The Feast must go on

During the summer months in the Tri-Cities, residents can, on nearly any given weekend, find a worthwhile activity to attend — from a car show to a parade, from a craft fair to a fireworks display.
Mar 11, 2013


One of the most unique and historically significant ways to spend one of those weekends is to attend the Feast of the Strawberry Moon. The weekend-long event takes over Harbor Island each June and recreates life in the 1700s.

The Feast of the Strawberry Moon is a traditional celebration of the strawberry harvest by Native Americans who once lived here.

The festival gives us a glimpse of what it may have been like to live as a fur trader or a merchant at that time. The camp that springs up on Harbor Island allows visitors to see how a blacksmith worked his forge, how a sheep-herder handles his flock and how a trader might peddle his wares.

Visitors can try their hand at a variety of tasks, from candle making to axe throwing.

The unique event has been going on for more than a decade, and regularly draws large crowds of adults and eager youngsters alike.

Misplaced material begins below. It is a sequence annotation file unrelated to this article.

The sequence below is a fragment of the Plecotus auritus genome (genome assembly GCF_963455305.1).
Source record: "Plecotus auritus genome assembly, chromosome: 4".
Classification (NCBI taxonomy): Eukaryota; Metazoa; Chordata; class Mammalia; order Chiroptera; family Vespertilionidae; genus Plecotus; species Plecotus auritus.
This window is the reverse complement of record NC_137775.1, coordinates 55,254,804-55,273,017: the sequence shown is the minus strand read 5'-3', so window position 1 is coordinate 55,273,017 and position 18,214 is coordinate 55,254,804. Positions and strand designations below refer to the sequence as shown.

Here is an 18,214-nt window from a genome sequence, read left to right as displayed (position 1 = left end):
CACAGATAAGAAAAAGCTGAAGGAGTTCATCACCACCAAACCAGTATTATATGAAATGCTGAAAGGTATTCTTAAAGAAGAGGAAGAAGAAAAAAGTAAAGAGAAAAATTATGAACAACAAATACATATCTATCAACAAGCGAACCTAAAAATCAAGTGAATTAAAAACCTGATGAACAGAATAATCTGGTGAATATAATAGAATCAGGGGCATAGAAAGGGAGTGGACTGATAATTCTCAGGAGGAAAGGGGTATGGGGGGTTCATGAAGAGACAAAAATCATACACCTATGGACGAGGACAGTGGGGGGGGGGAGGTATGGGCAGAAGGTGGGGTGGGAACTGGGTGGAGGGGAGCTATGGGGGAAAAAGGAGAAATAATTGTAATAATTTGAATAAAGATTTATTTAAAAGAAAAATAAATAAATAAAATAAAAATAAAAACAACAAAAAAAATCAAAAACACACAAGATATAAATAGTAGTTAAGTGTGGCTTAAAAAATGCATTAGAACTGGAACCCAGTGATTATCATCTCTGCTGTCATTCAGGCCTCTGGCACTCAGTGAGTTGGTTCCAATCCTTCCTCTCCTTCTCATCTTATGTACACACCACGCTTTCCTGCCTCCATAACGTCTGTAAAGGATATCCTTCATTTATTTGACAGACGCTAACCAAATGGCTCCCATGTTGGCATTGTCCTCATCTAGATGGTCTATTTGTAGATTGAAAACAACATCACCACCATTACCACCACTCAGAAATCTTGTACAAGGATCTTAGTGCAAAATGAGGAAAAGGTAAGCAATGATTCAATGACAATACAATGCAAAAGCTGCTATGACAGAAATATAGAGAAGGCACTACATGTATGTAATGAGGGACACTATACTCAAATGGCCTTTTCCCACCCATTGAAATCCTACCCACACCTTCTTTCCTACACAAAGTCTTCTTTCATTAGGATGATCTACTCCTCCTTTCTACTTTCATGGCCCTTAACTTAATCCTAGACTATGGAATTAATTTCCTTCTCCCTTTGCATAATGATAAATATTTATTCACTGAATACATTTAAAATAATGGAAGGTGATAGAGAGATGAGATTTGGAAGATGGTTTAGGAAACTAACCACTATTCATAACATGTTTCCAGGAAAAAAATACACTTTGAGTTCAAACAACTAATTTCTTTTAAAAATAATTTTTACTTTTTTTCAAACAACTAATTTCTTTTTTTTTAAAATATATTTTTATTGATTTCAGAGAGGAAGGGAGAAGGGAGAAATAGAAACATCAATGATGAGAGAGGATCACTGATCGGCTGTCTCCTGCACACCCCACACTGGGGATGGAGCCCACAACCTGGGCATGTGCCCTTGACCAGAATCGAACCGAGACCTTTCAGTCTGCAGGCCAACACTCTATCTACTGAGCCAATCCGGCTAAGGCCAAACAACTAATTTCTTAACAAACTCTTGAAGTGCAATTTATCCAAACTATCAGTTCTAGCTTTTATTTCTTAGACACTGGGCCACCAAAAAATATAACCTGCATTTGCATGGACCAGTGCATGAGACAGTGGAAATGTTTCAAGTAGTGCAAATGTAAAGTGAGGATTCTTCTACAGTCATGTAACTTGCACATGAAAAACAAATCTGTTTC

Suddenly, there is a movement by the Tri-Cities Historical Museum, which organizes the event each summer, to discontinue the Feast.

Reasons given are varied, but include prohibitive cost, a lack of sponsorship and the desire to bring in several historians throughout the course of the year rather than pack everything into one weekend.

The previous director of the museum, Dennis Swartout, said the event was a money maker. But the current director, Kenneth Pott, contends that last year’s event lost money and eats up too much of the museum’s $25,000 budget.

We understand the challenges of putting on such an event, but we also hope that those involved realize how treasured this event is by this community.

We hope that those in charge at the museum would see the Feast of the Strawberry Moon for what it is — an entertaining and educational event that has proven to be extremely popular.

It’s our hope that some common ground can be found that would allow the Feast to go on for years go come.

Our Views reflects the majority opinion of the members of the Grand Haven Tribune editorial board: Kevin Hook, Cheryl Welch, Matt DeYoung and Fred VandenBrand. What do you think? E-mail us a letter to the editor to or log-in to our website and leave a comment below.



Museum budget has to be a lot more than $25,000!!


I would think that leadership would do some fundraising. I think any of these casino owning tribes like FireKeepers' Nottawaseppi Huron Band of the Potawatomi or Gun Lake's, Match-E-Be-Nash-She-Wish Band of Pottawatomi Indians - Gun Lake Tribe, would be willing to donate to preserve this event. Did anyone ask? Sometime you just need to ask.


They would never give money to an event that is so historically inaccurate.


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